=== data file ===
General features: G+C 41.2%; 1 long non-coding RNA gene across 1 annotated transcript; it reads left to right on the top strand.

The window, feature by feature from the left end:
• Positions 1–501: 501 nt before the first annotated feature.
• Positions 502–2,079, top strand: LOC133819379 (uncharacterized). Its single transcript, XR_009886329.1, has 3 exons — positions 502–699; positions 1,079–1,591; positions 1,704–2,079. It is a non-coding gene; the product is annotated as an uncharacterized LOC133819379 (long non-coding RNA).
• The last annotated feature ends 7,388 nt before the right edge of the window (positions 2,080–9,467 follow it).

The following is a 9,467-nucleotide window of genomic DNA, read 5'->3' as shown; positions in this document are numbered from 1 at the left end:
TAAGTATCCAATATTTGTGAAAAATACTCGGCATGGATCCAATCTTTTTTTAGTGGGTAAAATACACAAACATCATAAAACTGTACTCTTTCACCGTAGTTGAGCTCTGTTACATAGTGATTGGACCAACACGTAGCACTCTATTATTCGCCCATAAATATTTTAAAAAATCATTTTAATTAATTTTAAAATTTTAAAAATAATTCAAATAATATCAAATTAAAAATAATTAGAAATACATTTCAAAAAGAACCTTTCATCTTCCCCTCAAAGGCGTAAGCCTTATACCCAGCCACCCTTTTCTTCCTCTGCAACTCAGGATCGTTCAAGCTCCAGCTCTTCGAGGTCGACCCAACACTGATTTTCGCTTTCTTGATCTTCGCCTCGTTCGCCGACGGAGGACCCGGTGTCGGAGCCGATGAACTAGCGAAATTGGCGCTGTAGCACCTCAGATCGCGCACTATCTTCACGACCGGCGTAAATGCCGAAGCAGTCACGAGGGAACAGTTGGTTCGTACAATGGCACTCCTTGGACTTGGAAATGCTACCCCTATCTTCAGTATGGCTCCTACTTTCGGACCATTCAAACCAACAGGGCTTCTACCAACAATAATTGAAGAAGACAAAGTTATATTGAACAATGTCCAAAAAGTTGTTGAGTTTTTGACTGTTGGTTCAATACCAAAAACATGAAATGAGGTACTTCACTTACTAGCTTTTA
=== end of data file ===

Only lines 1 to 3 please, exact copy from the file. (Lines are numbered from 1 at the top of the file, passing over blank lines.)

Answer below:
General features: G+C 41.2%; 1 long non-coding RNA gene across 1 annotated transcript; it reads left to right on the top strand.

The window, feature by feature from the left end:
• Positions 1–501: 501 nt before the first annotated feature.